EPA Data On Water Purity Incomplete
According to a new report, the U.S. Environmental Protection Agency overstated the purity of the nation's drinking water in four recent years, potentially leaving millions of people at risk.
From 1999 through 2002, EPA announced that it met its goal that 91 percent of U.S. residents have access to safe tap water. But the data the EPA used to make those conclusions were "flawed and incomplete" because states did not report all violations to the federal agency, stated a report released this week by the EPA's assistant inspector general Kwai Chan and reported on by Washington Post staff writer David Nakamura today.
The EPA presented the inaccurate rates to the media, giving the public a false impression, Chan said. The EPA's documents show that some agency officials believe that in 2002, only about 81 percent of the jurisdictions monitored had safe drinking water much lower than the official agency estimate of 94 percent for that year. The lower number would put roughly 30 million additional people at potential risk.
Benjamin H. Grumbles, the EPA's acting assistant administrator for the office of water, acknowledged in a letter responding to the inspector general's report that the agency's records are incomplete. He said the EPA has been working hard to improve compliance in reporting from the states and has made some strides but still has a long way to go.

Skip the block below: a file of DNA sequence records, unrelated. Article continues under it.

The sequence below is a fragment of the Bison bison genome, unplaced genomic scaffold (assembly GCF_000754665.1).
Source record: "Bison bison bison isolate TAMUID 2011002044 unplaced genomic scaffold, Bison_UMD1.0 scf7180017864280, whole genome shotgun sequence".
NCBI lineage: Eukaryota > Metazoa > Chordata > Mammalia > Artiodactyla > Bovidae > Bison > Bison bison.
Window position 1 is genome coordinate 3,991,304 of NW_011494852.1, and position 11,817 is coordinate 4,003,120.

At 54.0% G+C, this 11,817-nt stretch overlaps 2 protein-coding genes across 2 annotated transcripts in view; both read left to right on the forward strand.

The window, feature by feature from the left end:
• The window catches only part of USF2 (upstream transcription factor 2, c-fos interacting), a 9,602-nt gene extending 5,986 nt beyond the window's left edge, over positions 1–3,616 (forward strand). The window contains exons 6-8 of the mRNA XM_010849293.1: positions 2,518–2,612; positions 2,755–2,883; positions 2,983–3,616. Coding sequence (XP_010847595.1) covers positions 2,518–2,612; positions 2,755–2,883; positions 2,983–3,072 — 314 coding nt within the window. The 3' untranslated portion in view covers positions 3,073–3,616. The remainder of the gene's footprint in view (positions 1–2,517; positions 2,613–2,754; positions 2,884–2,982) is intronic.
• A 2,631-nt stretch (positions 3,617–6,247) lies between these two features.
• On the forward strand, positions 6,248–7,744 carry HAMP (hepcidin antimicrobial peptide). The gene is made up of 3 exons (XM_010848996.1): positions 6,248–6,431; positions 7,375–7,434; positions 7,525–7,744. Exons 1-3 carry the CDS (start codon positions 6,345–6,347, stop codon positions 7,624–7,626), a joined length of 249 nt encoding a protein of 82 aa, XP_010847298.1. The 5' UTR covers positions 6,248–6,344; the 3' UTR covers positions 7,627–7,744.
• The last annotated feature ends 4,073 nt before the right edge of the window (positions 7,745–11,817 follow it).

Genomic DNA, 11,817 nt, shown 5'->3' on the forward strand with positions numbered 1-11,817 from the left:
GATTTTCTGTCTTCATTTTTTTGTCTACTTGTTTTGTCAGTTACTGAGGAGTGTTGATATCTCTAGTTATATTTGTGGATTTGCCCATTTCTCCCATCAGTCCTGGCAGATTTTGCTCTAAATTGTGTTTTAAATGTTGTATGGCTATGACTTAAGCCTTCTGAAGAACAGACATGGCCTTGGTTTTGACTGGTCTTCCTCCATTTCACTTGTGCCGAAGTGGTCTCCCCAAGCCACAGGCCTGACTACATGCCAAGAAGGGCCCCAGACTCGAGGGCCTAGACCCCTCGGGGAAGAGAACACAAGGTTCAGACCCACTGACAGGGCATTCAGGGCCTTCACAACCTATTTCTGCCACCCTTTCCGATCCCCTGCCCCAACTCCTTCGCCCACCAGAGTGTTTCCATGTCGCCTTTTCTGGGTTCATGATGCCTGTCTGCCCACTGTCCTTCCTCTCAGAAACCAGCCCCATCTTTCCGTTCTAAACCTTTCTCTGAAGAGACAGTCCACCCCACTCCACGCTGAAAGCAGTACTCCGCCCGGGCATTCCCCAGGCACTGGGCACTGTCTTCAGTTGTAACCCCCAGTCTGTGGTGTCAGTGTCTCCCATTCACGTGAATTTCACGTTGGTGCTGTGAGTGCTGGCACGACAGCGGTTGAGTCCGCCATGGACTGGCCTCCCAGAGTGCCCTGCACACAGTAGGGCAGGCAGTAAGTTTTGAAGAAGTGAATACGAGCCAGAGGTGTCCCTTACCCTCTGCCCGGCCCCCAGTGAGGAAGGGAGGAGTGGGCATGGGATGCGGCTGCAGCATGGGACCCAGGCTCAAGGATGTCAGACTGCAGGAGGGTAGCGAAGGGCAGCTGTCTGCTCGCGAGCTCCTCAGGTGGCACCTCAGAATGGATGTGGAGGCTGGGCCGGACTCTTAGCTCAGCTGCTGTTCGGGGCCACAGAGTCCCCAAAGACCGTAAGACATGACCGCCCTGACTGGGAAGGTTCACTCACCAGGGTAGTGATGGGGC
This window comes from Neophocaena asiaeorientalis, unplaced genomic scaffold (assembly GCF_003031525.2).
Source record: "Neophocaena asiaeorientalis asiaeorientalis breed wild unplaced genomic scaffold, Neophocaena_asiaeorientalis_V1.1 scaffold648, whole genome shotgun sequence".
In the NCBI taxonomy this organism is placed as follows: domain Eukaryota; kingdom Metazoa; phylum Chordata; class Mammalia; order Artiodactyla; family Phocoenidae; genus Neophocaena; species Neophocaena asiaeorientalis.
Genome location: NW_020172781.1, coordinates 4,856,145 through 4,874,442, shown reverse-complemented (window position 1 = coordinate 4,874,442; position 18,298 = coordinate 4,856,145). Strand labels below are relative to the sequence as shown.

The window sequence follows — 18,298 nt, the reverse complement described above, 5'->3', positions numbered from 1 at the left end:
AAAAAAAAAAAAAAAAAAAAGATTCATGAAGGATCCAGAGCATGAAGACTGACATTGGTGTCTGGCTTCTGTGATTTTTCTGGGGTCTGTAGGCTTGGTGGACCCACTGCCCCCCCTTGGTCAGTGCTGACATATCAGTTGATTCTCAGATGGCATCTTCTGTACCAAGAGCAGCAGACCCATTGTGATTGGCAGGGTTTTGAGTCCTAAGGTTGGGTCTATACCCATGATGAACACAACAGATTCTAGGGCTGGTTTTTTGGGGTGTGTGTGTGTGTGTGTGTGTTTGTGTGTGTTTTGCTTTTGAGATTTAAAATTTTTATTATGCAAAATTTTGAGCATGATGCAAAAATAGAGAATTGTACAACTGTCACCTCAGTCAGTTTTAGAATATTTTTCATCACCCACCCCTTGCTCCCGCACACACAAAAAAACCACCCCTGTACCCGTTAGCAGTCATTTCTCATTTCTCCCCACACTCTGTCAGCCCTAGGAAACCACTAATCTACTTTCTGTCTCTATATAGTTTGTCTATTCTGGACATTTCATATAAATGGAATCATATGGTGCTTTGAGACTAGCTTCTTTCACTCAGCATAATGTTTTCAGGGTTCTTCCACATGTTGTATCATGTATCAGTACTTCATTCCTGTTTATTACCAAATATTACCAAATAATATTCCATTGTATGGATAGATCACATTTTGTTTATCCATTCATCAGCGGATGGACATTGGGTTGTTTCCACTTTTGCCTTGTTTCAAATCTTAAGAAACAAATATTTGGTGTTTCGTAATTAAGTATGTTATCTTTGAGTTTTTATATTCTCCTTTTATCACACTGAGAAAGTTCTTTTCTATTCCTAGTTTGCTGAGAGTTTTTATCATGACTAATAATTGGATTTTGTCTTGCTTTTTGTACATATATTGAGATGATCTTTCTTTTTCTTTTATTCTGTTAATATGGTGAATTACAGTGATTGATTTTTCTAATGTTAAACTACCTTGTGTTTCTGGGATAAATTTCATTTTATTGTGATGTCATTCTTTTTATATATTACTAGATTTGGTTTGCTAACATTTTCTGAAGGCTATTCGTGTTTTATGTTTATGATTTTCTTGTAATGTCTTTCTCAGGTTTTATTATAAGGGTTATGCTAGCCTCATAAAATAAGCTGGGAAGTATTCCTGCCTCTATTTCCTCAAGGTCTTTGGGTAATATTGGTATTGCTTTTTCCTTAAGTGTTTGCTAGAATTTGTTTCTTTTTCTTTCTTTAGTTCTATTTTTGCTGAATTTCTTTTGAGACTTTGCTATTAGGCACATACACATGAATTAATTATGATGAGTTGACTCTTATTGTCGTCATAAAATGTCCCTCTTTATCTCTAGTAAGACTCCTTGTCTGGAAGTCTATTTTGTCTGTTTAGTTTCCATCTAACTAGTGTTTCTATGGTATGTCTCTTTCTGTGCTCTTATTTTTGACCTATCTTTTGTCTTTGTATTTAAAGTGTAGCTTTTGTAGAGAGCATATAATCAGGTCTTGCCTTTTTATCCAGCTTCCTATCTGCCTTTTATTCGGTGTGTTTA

Grumbles wrote that the EPA was not trying to mislead or lie to the public with its reports but is simply "using the data that is available to us through the national reporting system."
Chan's report, based on an independent analysis that the inspector general's office began in June, was not prompted by the lead contamination of drinking water in the District. However, Chan's findings are important for the District because the city is one of two jurisdictions -- Wyoming is the other -- that reports water problems directly to the EPA. In all other areas, state governments have primacy in overseeing local water agencies, and the EPA oversees the states.
The EPA's oversight of the D.C. Water and Sewer Authority's handling of the District's lead contamination problems has been criticized by some local and federal leaders, who said the federal agency should have demanded that WASA provide more information to the public after the contamination was discovered two years ago.
A coalition of environmental groups met with high-level EPA officials yesterday and harshly criticized WASA, according to Damu Smith, the meeting's chairman and executive director of the District-based National Black Environmental Justice Network. The coalition demanded that the EPA determine whether low-income communities have experienced worse lead contamination than other neighborhoods, he said.
"Our main message was that EPA has to take leadership in this situation," Smith said. "The mayor and the city council don't have the authority to force WASA to do what it needs to do. It's EPA that has the power to do that."